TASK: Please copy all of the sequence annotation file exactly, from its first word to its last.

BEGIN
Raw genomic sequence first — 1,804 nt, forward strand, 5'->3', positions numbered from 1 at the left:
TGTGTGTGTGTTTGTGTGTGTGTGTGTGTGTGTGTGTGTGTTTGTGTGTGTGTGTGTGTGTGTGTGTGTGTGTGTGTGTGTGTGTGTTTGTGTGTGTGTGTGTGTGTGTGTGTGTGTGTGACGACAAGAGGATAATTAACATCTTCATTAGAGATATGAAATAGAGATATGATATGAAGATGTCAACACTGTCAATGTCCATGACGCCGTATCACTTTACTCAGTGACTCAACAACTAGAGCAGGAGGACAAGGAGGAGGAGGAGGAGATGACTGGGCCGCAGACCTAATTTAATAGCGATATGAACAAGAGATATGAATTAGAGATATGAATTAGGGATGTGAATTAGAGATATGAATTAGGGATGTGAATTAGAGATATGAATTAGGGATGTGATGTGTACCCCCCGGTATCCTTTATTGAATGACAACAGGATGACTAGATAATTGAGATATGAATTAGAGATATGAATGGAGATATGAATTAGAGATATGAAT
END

Raw genomic sequence first — 1,804 nt, forward strand, 5'->3', positions numbered from 1 at the left:
TGTGTGTGTGTTTGTGTGTGTGTGTGTGTGTGTGTGTGTGTTTGTGTGTGTGTGTGTGTGTGTGTGTGTGTGTGTGTGTGTGTGTGTTTGTGTGTGTGTGTGTGTGTGTGTGTGTGTGTGACGACAAGAGGATAATTAACATCTTCATTAGAGATATGAAATAGAGATATGATATGAAGATGTCAACACTGTCAATGTCCATGACGCCGTATCACTTTACTCAGTGACTCAACAACTAGAGCAGGAGGACAAGGAGGAGGAGGAGGAGATGACTGGGCCGCAGACCTAATTTAATAGCGATATGAACAAGAGATATGAATTAGAGATATGAATTAGGGATGTGAATTAGAGATATGAATTAGGGATGTGAATTAGAGATATGAATTAGGGATGTGATGTGTACCCCCCGGTATCCTTTATTGAATGACAACAGGATGACTAGATAATTGAGATATGAATTAGAGATATGAATGGAGATATGAATTAGAGATATGAAT